Some things didn’t come together at all, including chatter that the Canucks were poised to trade centre Ryan Kesler. Unlike the Luongo deal, Gillis couldn’t make something work to ensure Kesler got his way out of Vancouver.
“As far as today went, a variety of discussions that we had involving numerous different scenarios, none of them really fit with that vision,” Gillis said on a conference call. “We entertained multiple offers on multiple situations today, and none of them fit our expectations or our long-term needs.”
Few teams acquired anything long-term Wednesday beyond picks and prospects. No player traded Wednesday had more than one year left on his contract beyond this season.
Obviously Luongo and the eight seasons left on his 12-year, US$64-million contract made for no short-term rental for the Panthers. Last summer Gillis found it impossible to trade the veteran goaltender because of that money and term, and though Brisson took over as Luongo’s agent in July to look into the possibilities, even he didn’t figure on that Saturday when he found out Tortorella was going with Lack to start the Heritage Classic.
“I said what’s another step in a direction that will create more challenge again. But I didn’t expect to be able to work something out where he was going to be out of there within three, four days,” Brisson said. “My first reaction was to express our feelings to Mike Gillis and to Vancouver and to see what was the plan going forward. Because when you have a game at centre stage like the one they had this weekend, you’re bringing a lot of attention to the situation.
“And then when you decide not to have your No. 1 goalie (start)—especially after everything he’s gone through in the past—it’s not a Tuesday night game, let’s put it this way. These signs brought a lot of disappointment to our camp, and that’s what propelled other conversations.”
There were plenty of conversations between players and agents, agents and general managers and GMs in concert before 3 p.m. Eastern Time on Wednesday. Yzerman was hoping his talks with St. Louis wouldn’t lead to this conclusion but after previous dealings he didn’t seem entirely surprised that the veteran wanted out.
“Things happen along the way, there’s ups and downs, there’s unfortunate events,” Yzerman said. “Ultimately, we respect his decision whether we agree with it or not.”
One unfortunate event that represented the breaking point for St. Louis was not making the Olympic team for the second straight time with Yzerman in charge.
“There’s a lot of things that was part of the equation,” St. Louis told reporters at Madison Square Garden. “That had something to do with it, for sure. But for the most part it was a family decision. I’ll just leave it at that.”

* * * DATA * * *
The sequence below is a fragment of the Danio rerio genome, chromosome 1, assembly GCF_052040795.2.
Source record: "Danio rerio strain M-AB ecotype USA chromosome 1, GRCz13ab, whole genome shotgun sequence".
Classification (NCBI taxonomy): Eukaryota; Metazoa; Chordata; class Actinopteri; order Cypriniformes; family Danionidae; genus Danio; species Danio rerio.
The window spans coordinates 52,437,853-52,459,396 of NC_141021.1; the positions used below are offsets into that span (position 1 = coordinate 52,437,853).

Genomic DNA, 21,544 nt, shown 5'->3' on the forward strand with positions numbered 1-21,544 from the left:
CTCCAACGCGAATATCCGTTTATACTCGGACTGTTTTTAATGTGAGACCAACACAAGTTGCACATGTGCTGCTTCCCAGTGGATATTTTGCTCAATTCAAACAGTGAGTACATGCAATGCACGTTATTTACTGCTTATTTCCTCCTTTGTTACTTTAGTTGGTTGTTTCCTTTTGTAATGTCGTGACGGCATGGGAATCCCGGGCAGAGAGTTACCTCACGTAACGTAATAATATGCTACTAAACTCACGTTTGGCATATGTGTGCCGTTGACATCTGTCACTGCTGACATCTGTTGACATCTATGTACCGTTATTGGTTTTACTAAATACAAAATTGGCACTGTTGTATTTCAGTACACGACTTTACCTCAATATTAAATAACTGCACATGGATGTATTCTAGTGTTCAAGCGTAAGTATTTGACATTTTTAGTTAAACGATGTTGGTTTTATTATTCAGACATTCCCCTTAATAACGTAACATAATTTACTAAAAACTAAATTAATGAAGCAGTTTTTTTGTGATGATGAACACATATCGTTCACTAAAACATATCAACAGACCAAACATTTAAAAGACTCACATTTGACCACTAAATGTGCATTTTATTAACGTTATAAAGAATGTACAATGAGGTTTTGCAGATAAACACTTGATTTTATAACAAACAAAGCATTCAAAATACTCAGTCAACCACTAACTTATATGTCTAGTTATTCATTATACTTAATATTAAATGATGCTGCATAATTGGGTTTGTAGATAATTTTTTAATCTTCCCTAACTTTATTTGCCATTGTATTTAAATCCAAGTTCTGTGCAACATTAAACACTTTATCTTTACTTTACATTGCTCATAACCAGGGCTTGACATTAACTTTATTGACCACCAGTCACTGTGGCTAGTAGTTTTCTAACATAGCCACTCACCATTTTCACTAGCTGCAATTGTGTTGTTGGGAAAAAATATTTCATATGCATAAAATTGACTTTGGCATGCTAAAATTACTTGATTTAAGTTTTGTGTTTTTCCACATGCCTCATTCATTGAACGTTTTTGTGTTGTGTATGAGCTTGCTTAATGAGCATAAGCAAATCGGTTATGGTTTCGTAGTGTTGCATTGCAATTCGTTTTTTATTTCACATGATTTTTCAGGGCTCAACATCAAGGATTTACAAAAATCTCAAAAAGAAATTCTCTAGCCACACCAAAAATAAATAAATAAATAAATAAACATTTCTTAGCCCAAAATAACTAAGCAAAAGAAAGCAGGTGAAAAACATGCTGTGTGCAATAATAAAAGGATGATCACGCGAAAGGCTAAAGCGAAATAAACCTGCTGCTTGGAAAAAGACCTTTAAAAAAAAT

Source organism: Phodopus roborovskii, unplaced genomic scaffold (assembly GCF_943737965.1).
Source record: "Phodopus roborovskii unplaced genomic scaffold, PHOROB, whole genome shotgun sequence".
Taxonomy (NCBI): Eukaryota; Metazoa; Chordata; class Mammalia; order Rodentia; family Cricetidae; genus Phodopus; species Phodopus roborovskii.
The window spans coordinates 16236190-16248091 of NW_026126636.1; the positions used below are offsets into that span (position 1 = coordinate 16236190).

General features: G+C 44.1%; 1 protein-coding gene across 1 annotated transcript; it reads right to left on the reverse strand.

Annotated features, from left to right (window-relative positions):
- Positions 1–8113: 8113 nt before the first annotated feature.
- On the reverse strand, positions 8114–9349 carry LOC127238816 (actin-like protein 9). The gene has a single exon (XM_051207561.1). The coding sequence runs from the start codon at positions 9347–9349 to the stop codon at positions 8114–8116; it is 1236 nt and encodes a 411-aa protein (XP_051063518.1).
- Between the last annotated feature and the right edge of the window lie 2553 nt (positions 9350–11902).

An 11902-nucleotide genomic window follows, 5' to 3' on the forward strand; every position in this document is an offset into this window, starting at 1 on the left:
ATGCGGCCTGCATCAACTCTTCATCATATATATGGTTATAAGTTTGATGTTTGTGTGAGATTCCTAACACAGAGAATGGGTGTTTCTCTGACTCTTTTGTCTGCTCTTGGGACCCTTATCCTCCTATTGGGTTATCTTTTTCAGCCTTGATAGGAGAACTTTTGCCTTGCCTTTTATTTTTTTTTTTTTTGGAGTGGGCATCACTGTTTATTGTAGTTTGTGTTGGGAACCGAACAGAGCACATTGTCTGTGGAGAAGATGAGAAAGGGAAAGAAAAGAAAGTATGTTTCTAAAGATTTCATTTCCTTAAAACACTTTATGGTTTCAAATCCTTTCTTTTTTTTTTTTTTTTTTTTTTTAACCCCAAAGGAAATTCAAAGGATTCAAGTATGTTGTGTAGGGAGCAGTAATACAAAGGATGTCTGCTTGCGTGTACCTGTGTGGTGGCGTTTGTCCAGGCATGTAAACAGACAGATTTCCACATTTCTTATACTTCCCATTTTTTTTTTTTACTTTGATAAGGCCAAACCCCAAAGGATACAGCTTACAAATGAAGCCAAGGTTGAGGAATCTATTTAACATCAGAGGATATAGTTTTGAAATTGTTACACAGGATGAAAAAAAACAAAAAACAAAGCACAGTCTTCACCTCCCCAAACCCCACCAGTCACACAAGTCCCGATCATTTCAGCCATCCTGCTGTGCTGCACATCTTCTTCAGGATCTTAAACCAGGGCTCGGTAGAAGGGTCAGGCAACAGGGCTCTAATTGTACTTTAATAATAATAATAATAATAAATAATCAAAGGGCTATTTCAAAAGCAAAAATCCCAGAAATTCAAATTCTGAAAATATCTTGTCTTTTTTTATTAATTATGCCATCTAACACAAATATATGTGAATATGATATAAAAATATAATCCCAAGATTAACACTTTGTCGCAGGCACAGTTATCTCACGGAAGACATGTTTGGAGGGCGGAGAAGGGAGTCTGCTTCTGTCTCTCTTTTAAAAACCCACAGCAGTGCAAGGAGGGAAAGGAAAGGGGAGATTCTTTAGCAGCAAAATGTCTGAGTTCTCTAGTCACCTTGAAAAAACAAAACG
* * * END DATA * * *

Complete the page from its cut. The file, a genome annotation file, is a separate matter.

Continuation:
Yzerman didn’t agree with the notion that his hands were tied, even though St. Louis made it known he only wanted to go to the Rangers He insisted that he had options, was “comfortable” with getting Callahan, a first-round pick and a conditional second.
Even Callahan was only dealt away by the Rangers after they couldn’t agree on a long-term contract with agent Stephen Bartlett, something that pushed New York GM Glen Sather to make a move.
Somehow, the man who was originally Canada’s 26th man on a 25-man roster traded places with a centrepiece of the U.S. Olympic team.
“He was like the first unanimous choice of the group there in terms of who they wanted to play on the U.S. Olympic team,” Bartlett said of Callahan. “That says a lot. It certainly wasn’t because of his goals and assists, it was everything else he brings to the table.”
Asked if his Lightning were better after trading St. Louis for Callahan, Yzerman responded that they were “different.” It’s the same answer general managers usually have after making moves that change the direction of their franchise.
That’s often the case on trade-deadline day, though four teams—the Leafs, Chicago Blackhawks, St. Louis Blues and Winnipeg Jets—did not make a single move in the final 24 hours available. Toronto GM Dave Nonis didn’t see a strong market and wondered aloud, “Why pay a price for nothing?”
Some teams had to pay a price, while others felt comfortable to sit back and watch the movement happen around them.
“It’s the level I want to be at every year, to tell you the truth—it’s nice to know when your team is at the trade deadline and you don’t need to make any major changes,” Nill said. “That means that the organization is doing the right thing, and that’s the position you want to be in. You’re better to be in a position of strength this time of year than a position of weakness.”
—With files from Bill Beacon and Monte Stewart.